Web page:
Cowering in a luxury bunker is a lousy retirement plan.
In 1978, Jimmy Carter’s IRS created the 401(k) retirement program. Prior to this, most Americans had two ways to enjoy a dignified retirement: Social Security, and employer-provided defined-benefits pensions, which guaranteed you a proportion of your final salary every month from your retirement until your death.
The 401(k) was a third way to plan for retirement: you could gamble in the stock-market, and hope that you weren’t the sucker at the table. At first, this was a great deal: between the tax-breaks for 401(k) bets and generous employer-matching funds, many workers and unions were convinced to trade their sure-thing defined-benefits pensions for market-based alternatives.
We know how that turned out. The vast majority of American workers have almost nothing saved for their retirements. There’s a reason for that: wages have stagnated since the Carter era, leaving workers with little-to-no excess cash to invest in their 401(k)s.
Even if you’re lucky enough to have saved something, that’s no guarantee. Most of us are woefully unqualified to make bets on the stock market. Even if your bets pay off, the deregulation of markets has produced wild, calamitous crashes that offer a stark choice to savers: eviction and hunger, or cashing in retirement savings and paying ruinous penalties.
Meanwhile, Social Security benefits have also stagnated. Unless something changes, millions of younger boomers, Gen-Xers and millennials will find themselves pushed out of the labor market, into decades of “retirement” characterized by predatory Medicare drug-plans, sky-high rents and routine evictions, immortal student debt, no savings, and sub-starvation Social Security benefits.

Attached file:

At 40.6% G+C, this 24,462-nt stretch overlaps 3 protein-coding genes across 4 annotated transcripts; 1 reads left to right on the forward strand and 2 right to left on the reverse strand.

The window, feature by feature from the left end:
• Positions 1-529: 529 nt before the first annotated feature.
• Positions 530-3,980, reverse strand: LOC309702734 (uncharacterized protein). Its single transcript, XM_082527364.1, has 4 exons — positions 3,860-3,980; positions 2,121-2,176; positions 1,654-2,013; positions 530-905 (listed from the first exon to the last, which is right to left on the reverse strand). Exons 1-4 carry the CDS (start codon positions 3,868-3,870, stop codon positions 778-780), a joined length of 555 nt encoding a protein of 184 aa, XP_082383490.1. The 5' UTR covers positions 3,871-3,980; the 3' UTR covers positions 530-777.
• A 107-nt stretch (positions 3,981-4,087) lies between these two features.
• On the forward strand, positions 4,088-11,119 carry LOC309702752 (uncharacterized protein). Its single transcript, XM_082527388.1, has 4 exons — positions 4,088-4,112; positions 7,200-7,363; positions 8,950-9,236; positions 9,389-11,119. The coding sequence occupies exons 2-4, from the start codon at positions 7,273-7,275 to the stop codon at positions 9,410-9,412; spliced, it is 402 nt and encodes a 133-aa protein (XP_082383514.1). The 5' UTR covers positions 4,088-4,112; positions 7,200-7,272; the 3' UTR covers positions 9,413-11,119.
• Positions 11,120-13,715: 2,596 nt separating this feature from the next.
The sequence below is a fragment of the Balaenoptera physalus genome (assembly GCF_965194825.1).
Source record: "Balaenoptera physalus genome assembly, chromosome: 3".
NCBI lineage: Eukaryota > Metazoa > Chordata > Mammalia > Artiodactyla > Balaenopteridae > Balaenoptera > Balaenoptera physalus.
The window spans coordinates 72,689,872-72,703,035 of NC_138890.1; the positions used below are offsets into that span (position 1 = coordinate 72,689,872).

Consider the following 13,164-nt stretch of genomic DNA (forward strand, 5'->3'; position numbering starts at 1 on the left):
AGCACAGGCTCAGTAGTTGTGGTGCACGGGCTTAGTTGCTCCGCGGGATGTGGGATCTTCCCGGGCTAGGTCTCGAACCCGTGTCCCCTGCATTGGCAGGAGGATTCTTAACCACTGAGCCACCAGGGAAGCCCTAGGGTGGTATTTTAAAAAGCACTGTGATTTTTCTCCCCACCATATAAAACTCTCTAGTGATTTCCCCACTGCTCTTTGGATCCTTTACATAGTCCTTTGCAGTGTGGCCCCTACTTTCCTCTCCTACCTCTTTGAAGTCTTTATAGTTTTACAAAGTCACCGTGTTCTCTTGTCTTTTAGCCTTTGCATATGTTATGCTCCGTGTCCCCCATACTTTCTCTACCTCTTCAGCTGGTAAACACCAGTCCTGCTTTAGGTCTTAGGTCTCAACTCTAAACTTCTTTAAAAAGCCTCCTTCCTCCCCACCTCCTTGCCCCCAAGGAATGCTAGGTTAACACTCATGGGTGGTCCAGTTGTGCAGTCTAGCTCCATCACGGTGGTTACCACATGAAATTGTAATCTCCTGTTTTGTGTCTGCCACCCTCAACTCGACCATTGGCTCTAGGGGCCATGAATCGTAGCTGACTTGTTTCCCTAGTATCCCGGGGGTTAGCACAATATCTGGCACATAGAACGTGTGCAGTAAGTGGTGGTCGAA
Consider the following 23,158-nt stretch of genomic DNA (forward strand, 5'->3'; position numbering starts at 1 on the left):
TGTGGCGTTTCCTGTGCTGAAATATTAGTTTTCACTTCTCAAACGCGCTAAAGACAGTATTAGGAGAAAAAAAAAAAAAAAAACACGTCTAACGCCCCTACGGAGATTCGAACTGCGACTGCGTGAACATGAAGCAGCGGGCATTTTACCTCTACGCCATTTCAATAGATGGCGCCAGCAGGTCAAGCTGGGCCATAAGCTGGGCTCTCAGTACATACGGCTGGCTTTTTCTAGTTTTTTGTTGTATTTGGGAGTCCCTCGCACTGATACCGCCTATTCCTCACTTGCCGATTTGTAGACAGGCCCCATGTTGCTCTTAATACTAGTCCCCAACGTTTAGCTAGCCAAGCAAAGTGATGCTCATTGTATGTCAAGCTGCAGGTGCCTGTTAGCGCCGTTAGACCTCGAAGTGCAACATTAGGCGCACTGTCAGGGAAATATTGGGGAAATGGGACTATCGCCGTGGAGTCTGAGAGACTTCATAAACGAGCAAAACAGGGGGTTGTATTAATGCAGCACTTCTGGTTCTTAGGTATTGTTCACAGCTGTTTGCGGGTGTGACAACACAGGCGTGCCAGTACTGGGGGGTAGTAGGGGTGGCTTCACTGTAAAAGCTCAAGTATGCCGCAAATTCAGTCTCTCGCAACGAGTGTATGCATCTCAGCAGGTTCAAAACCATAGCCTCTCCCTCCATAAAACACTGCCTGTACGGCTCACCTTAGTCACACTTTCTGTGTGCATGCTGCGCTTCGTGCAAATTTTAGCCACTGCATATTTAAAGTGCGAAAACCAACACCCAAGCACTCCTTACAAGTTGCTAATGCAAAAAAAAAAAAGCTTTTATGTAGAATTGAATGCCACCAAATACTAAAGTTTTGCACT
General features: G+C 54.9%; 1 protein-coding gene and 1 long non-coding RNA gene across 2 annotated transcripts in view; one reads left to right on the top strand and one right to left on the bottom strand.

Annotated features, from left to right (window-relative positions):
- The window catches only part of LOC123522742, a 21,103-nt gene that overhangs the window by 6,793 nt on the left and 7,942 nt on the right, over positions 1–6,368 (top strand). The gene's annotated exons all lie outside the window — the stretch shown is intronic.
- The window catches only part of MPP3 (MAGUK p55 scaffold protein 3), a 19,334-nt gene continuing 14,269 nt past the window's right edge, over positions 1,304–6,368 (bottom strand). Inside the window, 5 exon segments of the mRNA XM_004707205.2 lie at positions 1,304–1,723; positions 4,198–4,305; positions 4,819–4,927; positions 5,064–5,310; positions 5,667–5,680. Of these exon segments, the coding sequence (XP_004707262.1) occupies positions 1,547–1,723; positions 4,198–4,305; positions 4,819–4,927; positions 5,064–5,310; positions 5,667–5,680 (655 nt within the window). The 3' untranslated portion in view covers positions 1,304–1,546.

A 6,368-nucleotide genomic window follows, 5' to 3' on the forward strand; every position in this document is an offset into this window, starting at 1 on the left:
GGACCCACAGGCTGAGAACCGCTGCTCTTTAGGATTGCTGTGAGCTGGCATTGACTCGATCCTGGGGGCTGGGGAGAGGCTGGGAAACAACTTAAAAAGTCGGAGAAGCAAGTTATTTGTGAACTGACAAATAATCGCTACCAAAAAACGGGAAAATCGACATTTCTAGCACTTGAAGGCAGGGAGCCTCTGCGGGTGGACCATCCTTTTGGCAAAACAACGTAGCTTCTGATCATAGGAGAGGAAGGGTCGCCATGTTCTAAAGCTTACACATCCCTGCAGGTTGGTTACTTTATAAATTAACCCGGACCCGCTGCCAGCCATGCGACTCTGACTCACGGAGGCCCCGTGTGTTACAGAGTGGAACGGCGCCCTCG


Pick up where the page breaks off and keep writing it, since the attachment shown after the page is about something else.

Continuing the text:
But maybe that’s not you. Maybe you were lucky enough to have excess income, maybe you were lucky enough to put that excess into sound investments, maybe you were lucky enough to dodge crises that would have forced you to cash out early.
You’re still screwed. Remember J. Paul Getty’s maxim: “If you owe the bank $100, that’s your problem. If you owe the bank $100 million, that’s the bank’s problem.” A corollary: when one person lacks retirement savings, that’s their problem; when most people lack retirement savings, that’s everyone’s problem.
The people who don’t share your good fortune — tens of millions of them — will not reach retirement age and then politely dig themselves some holes, crawl inside them, and pull the dirt down on top of them. Their children — who will be entering their own (notional) prime earning years just as their parents enter the unnecessariat — will not sit idly by and watch their parents starve, nor will they meekly accept the foreclosure of their life’s chances as they are doomed to care for their elders and their own kids at the very moment that they are trying to forge their own way.
Your retirement savings will not buy you a life of comfort. Rather, at best they will buy you a front seat to the cozy catastrophe — Brian Aldiss’s term for a kind of English postwar science fiction tale in which respectable middle-class people barricade themselves inside walled farms while gangs of proles roam the countryside (think of John Wyndham’s Day of the Triffids or Nevil Shute’s On the Beach).
Life in an armed compound, surrounded by your starving and desperate neighbors banging on the gates, is no happy retirement — not for anyone with a smidgen of empathy, anyway. The only worse fate is being on other side of the wall, clawing at the fence.